A no-cook sauce will actually taste better on your pizza, giving you that fresh, zippy tomato flavour, and of course saves time compared to cooked recipes. Spoon it right onto the pizza base, cover with additional toppings, and bake.

It’s all about the cheese

Chemistry and physics play a part in pizza making as much as time and temperature, especially when it comes to the cheese. High-moisture cheeses release more steam in the oven, forming bubbles, while oily cheese can weigh down the bubbles and lead to less browning.

Choosing the right cheese also affects “cheese pull”, mouth feel, heat insulation and fat emission. Pretty technical huh? If you prefer your pizza cheese to be chewier, crispier or bubblier, there are different cheeses or combination of cheeses you can try. For crispy, brown and bubbly, definitely go with mozzarella. This traditional cheese topper has the most moisture and least free oil when it bakes. It’s a little more expensive but well worth it. For a smoother feeling in the mouth, try mixing mozzarella with Gruyere, but if you don’t like that long stringy cheese feeling (cheese pull), mix with low-elasticity cheese like Colby, Edam or cheddar.

Whatever cheese you can afford, don’t overload your pizza with so much that you can’t see or enjoy the toppings because their drowning in melted cheese.

A little hint: put half of the cheese on the sauce base, and rest on top of the fillings. This way the cheese doesn’t completely cover the toppings.

Finally the toppings

One of my pet hates when I buy store-bought pizza is the lack of quality ingredients. Processed sausage, frozen imported seafood and frozen vegetables just doesn’t do a pizza justice. I know some toppings can be expensive and the store needs to make money, but if I’m going to make pizza at home or work then I want to ensure I use the best and affordable toppings.

For a real barbecue chicken pizza, buy a roast chicken from the supermarket, shred the meat and skin, and use your favourite barbecue sauce as the base. If you have leftover lovo meats, root crops and palusami, make a Fijian-style lovo pizza using the palusami as the base sauce. Even leftovers from an Indian vegetarian meal can be used to create a spiced vegetarian pizza of eggplant choka, curried papaya, mango pickles, paneer cheese and fresh yoghurt.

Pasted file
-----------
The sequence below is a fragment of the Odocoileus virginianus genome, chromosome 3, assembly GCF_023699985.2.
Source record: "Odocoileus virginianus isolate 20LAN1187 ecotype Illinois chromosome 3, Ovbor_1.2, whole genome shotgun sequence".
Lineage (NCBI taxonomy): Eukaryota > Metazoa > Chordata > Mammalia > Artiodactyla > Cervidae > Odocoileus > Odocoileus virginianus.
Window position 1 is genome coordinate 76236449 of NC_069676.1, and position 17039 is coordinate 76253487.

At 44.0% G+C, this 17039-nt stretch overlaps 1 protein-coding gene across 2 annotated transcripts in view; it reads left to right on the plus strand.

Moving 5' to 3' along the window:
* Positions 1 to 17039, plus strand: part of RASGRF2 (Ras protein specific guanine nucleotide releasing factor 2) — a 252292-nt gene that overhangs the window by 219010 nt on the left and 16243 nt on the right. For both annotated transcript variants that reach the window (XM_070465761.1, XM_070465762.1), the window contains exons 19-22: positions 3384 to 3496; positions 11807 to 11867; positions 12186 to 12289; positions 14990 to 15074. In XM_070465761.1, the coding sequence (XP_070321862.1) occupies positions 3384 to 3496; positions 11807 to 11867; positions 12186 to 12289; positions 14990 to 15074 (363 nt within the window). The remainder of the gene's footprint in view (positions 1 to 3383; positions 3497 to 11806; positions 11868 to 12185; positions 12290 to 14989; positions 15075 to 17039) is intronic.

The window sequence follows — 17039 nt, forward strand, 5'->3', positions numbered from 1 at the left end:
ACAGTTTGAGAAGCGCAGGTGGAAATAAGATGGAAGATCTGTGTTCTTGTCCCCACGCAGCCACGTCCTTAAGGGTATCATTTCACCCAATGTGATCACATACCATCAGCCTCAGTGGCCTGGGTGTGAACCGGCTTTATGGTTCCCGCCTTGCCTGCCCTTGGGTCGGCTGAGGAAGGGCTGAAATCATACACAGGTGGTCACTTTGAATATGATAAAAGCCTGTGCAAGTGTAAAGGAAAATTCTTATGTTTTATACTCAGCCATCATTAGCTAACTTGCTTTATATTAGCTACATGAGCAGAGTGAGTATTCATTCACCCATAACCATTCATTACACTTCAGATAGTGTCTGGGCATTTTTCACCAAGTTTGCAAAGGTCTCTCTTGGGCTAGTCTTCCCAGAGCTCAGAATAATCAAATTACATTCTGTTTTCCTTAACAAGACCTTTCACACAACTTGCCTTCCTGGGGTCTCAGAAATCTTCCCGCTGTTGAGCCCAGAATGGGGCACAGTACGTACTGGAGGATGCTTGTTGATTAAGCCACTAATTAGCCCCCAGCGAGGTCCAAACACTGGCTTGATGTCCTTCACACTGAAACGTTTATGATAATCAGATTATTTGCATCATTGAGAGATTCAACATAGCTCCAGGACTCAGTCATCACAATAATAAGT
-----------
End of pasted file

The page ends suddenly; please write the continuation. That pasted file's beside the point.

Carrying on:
What about a Chinese style pizza of sliced red pork, Chinese cabbage, spring onions, hoisin sauce and pickled ginger slices. And if you’re visiting the fish market, why not pick up some crabs, mana, lobster, clams or prawns to make a seafood-packed pizza, finished with a coconut miti sauce, fresh chilli and squeezed lemons. You can also add fresh, raw garnishes to your cooked pizza once they come out of the oven like coriander, fresh herbs, avocado and drizzles of yoghurt.

Don’t have an oven

While a wood-fired or gas oven are ideal for pizza cooking, it shouldn’t stop you from cooking pizza at home if you don’t have one. All you need is a wood fire, some mesh wire, a tray or cast iron skillet and a lid cover to create a campfire pizza oven. The only difference is you need to cook the base first and both sides over the charcoals so you have a firm base to load your toppings. You can do this by putting your rolled out dough in a steel tray or cast iron frypan, and then place this over your fire.

Cook one side, and then carefully turn over to cook the other side. You may need a little flour to prevent the dough from sticking. Remove the pan from the fire and add your sauce, a little cheese, toppings, and a little more cheese. Return this over charcoals and place a lid or cover over the top of the pizza. The cover will help keep the heat inside to cook the ingredients and melt the cheese. If your toppings have a lot of moisture, you’ll want to remove the cover half way through so the steam can escape. Basically, you’re just trying to melt the cheese, so once that’s done, you can remove the cover, so you’re not left with a soggy pizza.

Once the bottom is toasted to your liking, remove it from heat and transfer to a plate. It’s that simple! You don’t need an expensive pizza oven to make great pizza. So what are you waiting for? It’s pizza time!

* Lance Seeto is the executive chef at Fiji’s first island beach club, Malamala Beach Club. www.malamalabeachclub.com